In Australia, a report on Transport Energy/Emission Research recently found that “passenger vehicles are likely idle more than 20 percent of their drive time. The report found that engine idling contributes up to 8 per cent of total carbon dioxide emissions over the journey, depending on the vehicle type. To put that into perspective, removing idling from the journey would be like removing up to 320,000 cars from New Zealand roads”.

Potential solutions for engine idle reduction 

For many people, reducing excessive idling is a priority, if not a necessity. For instance, though everyone can benefit from fewer idling vehicles on the road, business owners who have to manage their fleet of vehicles stand to save money by reducing idling time.

  1. For drivers of small vehicles, it is recommended to turn off your engine if you plan to idle for longer than 10 seconds. It is a common myth that restarting your engine uses more gas and causes engine wear

  2. Don’t spend time idling to warm up your engine - just start driving. Engines warm more quickly when they are being driven than when idling.  In cold weather you may deem it necessary to idle before you start your journey, but this just wastes fuel. The best advice is to start slowly and go easy on the accelerator for about 5-15 minutes when driving in cold weather. Failing to do this could stress out the engine before it’s had the chance to reach its normal performance levels

  3. GPS fleet tracking software is one of the feasible ways to reduce idling in fleets. This software can be used as an idle time tracking software and gathers data about what vehicles and drivers are actually doing, so fleet managers can see if there are any ways to improve performance and decrease time spent idling
  4. Continually train and coach drivers to reduce excessive idling. Coaching should be ongoing, but teaching drivers to avoid idling from when they’re first hired can help establish best practices early on. Guidelines for engine idling should be part of your training program and safety culture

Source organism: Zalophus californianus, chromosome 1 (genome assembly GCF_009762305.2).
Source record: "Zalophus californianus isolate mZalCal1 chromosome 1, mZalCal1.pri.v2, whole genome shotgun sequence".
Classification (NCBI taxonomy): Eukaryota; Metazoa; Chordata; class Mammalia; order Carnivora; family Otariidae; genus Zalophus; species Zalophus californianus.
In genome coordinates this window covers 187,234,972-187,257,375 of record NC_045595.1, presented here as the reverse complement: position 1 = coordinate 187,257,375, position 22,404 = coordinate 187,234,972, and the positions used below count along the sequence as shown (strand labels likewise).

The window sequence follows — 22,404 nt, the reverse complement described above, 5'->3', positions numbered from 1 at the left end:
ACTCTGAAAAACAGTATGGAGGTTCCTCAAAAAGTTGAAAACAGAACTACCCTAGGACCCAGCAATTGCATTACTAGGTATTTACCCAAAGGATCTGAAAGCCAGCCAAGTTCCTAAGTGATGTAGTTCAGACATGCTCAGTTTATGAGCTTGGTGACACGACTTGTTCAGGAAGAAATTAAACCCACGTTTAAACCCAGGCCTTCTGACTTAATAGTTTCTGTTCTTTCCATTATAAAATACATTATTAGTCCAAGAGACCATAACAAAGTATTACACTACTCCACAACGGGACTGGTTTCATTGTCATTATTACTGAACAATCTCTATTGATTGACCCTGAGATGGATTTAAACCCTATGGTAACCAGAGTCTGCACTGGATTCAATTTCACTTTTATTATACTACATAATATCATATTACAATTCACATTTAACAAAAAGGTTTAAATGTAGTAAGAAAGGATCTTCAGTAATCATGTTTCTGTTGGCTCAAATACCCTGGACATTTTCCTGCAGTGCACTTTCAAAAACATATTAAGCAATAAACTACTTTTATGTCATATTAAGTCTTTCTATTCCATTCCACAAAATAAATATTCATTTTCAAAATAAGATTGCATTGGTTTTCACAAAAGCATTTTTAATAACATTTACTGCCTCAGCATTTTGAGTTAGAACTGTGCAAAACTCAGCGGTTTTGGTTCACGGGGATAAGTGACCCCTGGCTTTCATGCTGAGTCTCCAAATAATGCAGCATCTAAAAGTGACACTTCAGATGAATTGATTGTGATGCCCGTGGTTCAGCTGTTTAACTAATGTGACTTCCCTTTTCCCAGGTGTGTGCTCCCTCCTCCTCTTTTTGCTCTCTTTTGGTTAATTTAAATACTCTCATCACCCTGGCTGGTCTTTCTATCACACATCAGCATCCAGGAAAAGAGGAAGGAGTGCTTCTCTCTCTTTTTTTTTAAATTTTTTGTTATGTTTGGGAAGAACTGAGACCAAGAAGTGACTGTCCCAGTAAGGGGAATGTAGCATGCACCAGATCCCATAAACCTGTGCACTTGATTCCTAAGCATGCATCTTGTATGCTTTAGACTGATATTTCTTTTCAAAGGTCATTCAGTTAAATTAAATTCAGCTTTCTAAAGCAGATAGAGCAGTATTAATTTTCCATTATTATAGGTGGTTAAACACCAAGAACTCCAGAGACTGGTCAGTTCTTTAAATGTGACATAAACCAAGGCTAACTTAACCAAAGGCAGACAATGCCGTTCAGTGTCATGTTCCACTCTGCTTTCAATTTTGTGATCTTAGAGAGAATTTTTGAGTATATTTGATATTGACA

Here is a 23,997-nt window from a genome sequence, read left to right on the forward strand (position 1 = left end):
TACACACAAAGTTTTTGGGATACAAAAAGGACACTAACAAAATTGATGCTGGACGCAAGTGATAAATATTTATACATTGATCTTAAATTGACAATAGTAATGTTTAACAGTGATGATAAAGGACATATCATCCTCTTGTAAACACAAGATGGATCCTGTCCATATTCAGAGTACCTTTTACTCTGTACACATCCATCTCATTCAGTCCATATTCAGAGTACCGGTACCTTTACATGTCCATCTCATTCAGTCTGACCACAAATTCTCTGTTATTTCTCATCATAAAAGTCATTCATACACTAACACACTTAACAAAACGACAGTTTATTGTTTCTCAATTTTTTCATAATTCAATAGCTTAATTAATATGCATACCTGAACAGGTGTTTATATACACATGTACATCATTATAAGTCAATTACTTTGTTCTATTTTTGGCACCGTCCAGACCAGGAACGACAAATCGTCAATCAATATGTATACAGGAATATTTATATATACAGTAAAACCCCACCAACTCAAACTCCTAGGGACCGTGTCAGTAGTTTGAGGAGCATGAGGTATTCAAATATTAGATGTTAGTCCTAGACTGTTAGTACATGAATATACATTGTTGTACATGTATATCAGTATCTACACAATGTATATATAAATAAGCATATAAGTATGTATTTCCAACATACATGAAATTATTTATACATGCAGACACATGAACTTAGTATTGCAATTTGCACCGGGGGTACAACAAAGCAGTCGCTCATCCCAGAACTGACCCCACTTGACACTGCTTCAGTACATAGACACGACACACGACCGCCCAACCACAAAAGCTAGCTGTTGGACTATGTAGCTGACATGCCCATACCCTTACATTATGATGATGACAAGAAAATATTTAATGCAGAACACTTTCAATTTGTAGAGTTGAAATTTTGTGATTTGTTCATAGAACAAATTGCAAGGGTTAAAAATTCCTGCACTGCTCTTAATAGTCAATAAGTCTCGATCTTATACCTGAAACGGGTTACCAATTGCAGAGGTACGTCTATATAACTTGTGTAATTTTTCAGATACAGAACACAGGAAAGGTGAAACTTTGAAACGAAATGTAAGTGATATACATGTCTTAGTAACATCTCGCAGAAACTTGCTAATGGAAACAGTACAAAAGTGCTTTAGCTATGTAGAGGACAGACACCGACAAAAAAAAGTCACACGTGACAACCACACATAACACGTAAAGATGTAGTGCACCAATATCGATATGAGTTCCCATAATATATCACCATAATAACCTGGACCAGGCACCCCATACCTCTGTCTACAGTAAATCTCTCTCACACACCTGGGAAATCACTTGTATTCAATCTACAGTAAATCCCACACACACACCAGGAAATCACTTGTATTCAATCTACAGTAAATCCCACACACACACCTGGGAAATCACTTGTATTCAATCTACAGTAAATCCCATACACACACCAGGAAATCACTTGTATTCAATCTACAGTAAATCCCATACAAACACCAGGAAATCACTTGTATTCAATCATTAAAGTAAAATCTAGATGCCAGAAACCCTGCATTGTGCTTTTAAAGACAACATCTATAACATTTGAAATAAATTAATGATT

5. Fleet managers and individual operators should consider purchasing auxiliary power units (APUs) to reduce engine idle time. APUs can power trucks during rest periods without using fuel so that drivers can enjoy the comforts of their cabins, such as AC and lights, without burning fuel

Engine idling may seem harmless, but it actually has tremendous impacts that can negatively affect everyone. It wastes a significant amount of money on fuel and puts harmful toxins into the environment. Keep engine idling at the forefront of your mind when driving so that you can do your part to reduce it. 

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Verizon Connect Team

The telematics industry is moving at a fast pace. With new developments, use cases and feature sets emerging every day, it can be challenging to make the right decision for your fleet business. Verizon Connect Staff is conceptualized to be a partner for your business and help you make smart choices based on useful content.

Tags: Cost Control, Field Management, Inspections, Performance & Coaching, Revenue & ROI, Vehicle Maintenance